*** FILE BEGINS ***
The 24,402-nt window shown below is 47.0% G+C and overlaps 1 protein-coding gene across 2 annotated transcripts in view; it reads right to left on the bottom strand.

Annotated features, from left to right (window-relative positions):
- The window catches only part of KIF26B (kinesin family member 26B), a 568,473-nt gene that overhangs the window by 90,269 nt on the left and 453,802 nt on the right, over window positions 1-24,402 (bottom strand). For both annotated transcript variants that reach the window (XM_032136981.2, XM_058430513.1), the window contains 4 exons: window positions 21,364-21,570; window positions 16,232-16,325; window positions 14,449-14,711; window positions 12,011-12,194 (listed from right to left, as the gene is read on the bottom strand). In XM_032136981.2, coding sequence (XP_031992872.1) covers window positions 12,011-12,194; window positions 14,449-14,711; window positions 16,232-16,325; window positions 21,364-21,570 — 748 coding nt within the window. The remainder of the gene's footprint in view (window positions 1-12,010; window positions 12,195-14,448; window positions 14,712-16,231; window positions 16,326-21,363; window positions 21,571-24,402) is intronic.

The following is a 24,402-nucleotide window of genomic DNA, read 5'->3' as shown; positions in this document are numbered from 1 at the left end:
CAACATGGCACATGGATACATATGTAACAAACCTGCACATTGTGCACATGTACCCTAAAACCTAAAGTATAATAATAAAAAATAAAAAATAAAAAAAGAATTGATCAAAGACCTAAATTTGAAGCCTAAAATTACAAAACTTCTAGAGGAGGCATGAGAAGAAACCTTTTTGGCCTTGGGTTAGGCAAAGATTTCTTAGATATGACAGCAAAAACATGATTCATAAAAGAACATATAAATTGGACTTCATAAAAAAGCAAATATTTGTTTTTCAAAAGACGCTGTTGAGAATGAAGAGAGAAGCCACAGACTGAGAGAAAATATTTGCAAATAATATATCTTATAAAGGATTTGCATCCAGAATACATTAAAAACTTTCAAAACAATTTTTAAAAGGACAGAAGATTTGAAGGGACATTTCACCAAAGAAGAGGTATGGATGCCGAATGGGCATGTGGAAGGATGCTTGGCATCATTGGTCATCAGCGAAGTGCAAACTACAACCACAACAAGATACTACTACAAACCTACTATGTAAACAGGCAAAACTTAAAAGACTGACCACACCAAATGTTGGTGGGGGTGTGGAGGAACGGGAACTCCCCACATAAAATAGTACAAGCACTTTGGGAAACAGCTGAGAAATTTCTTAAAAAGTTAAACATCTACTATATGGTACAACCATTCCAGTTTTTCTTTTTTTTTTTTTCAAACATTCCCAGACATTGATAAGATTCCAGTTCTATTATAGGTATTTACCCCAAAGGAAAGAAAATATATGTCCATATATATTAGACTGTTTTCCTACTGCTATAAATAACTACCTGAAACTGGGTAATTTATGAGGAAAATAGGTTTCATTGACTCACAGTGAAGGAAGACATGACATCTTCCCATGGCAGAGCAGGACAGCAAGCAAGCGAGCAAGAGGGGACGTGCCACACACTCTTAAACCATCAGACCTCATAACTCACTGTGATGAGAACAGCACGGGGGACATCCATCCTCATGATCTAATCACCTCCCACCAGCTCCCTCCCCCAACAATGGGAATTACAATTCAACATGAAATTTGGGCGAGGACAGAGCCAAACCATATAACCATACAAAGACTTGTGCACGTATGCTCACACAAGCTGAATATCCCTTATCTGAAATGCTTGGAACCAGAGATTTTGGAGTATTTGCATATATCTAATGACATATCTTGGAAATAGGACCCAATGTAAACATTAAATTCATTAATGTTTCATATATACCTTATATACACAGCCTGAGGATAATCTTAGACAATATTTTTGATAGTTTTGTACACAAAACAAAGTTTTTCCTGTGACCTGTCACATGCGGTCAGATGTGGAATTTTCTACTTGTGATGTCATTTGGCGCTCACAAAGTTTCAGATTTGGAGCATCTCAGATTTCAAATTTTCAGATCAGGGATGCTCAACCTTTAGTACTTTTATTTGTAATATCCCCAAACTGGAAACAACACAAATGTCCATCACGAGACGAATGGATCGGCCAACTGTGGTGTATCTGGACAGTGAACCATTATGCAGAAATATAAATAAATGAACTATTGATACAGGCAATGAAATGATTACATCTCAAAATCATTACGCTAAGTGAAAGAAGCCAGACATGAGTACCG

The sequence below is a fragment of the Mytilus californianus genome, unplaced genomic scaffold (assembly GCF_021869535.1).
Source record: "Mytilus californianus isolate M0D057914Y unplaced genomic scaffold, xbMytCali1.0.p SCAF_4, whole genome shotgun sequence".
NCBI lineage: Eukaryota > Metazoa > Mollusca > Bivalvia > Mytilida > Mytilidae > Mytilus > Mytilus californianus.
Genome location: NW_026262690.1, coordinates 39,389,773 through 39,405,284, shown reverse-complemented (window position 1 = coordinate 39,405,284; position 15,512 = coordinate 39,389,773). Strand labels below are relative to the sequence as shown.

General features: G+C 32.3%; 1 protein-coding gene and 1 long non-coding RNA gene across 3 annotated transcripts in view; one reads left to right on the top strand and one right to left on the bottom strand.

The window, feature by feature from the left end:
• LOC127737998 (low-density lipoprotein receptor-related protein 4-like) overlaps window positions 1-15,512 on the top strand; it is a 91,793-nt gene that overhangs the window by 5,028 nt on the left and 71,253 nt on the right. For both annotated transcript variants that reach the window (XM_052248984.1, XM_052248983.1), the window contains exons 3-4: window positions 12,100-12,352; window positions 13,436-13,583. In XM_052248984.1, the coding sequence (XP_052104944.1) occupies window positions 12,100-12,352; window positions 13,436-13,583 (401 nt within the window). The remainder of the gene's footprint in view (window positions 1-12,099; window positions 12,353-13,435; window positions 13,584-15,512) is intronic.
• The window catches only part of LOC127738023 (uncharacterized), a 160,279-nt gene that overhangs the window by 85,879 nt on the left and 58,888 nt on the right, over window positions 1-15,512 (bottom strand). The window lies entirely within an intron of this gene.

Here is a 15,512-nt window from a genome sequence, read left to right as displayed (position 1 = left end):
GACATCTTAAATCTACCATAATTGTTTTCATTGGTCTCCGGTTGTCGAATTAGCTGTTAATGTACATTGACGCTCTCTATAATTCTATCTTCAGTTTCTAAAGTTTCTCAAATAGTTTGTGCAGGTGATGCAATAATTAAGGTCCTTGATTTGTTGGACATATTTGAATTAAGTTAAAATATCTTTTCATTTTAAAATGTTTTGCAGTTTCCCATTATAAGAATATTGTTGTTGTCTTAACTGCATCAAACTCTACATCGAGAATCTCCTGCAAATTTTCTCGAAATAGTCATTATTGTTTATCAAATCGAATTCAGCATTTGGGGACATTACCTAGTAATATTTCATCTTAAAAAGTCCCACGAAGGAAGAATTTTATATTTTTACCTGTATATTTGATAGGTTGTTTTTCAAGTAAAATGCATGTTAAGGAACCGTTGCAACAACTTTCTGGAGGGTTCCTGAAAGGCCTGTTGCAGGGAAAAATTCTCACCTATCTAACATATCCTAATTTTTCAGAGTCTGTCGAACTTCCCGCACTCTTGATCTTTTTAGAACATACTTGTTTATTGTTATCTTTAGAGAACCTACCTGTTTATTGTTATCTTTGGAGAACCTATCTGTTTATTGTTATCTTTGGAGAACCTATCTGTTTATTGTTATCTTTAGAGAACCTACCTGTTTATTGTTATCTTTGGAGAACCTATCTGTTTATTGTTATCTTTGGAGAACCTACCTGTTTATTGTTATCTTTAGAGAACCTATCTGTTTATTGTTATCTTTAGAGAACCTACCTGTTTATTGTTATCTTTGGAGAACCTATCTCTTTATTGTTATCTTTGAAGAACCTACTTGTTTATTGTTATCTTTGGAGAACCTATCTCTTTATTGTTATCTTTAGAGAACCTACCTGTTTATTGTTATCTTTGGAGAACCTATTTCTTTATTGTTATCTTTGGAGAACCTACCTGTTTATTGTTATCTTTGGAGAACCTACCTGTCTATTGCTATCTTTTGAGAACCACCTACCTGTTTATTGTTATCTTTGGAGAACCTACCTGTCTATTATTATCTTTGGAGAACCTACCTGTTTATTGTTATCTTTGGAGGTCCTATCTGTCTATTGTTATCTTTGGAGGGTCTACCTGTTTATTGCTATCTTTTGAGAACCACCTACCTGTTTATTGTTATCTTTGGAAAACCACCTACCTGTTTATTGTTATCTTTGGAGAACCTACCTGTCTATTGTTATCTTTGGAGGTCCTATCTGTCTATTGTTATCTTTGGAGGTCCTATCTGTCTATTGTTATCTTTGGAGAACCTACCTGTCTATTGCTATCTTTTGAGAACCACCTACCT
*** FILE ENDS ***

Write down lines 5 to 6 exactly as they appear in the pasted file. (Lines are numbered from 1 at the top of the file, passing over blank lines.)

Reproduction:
CAACATGGCACATGGATACATATGTAACAAACCTGCACATTGTGCACATGTACCCTAAAACCTAAAGTATAATAATAAAAAATAAAAAATAAAAAAAGAATTGATCAAAGACCTAAATTTGAAGCCTAAAATTACAAAACTTCTAGAGGAGGCATGAGAAGAAACCTTTTTGGCCTTGGGTTAGGCAAAGATTTCTTAGATATGACAGCAAAAACATGATTCATAAAAGAACATATAAATTGGACTTCATAAAAAAGCAAATATTTGTTTTTCAAAAGACGCTGTTGAGAATGAAGAGAGAAGCCACAGACTGAGAGAAAATATTTGCAAATAATATATCTTATAAAGGATTTGCATCCAGAATACATTAAAAACTTTCAAAACAATTTTTAAAAGGACAGAAGATTTGAAGGGACATTTCACCAAAGAAGAGGTATGGATGCCGAATGGGCATGTGGAAGGATGCTTGGCATCATTGGTCATCAGCGAAGTGCAAACTACAACCACAACAAGATACTACTACAAACCTACTATGTAAACAGGCAAAACTTAAAAGACTGACCACACCAAATGTTGGTGGGGGTGTGGAGGAACGGGAACTCCCCACATAAAATAGTACAAGCACTTTGGGAAACAGCTGAGAAATTTCTTAAAAAGTTAAACATCTACTATATGGTACAACCATTCCAGTTTTTCTTTTTTTTTTTTTCAAACATTCCCAGACATTGATAAGATTCCAGTTCTATTATAGGTATTTACCCCAAAGGAAAGAAAATATATGTCCATATATATTAGACTGTTTTCCTACTGCTATAAATAACTACCTGAAACTGGGTAATTTATGAGGAAAATAGGTTTCATTGACTCACAGTGAAGGAAGACATGACATCTTCCCATGGCAGAGCAGGACAGCAAGCAAGCGAGCAAGAGGGGACGTGCCACACACTCTTAAACCATCAGACCTCATAACTCACTGTGATGAGAACAGCACGGGGGACATCCATCCTCATGATCTAATCACCTCCCACCAGCTCCCTCCCCCAACAATGGGAATTACAATTCAACATGAAATTTGGGCGAGGACAGAGCCAAACCATATAACCATACAAAGACTTGTGCACGTATGCTCACACAAGCTGAATATCCCTTATCTGAAATGCTTGGAACCAGAGATTTTGGAGTATTTGCATATATCTAATGACATATCTTGGAAATAGGACCCAATGTAAACATTAAATTCATTAATGTTTCATATATACCTTATATACACAGCCTGAGGATAATCTTAGACAATATTTTTGATAGTTTTGTACACAAAACAAAGTTTTTCCTGTGACCTGTCACATGCGGTCAGATGTGGAATTTTCTACTTGTGATGTCATTTGGCGCTCACAAAGTTTCAGATTTGGAGCATCTCAGATTTCAAATTTTCAGATCAGGGATGCTCAACCTTTAGTACTTTTATTTGTAATATCCCCAAACTGGAAACAACACAAATGTCCATCACGAGACGAATGGATCGGCCAACTGTGGTGTATCTGGACAGTGAACCATTATGCAGAAATATAAATAAATGAACTATTGATACAGGCAATGAAATGATTACATCTCAAAATCATTACGCTAAGTGAAAGAAGCCAGACATGAGTACCG

The sequence below is a fragment of the Mytilus californianus genome, unplaced genomic scaffold (assembly GCF_021869535.1).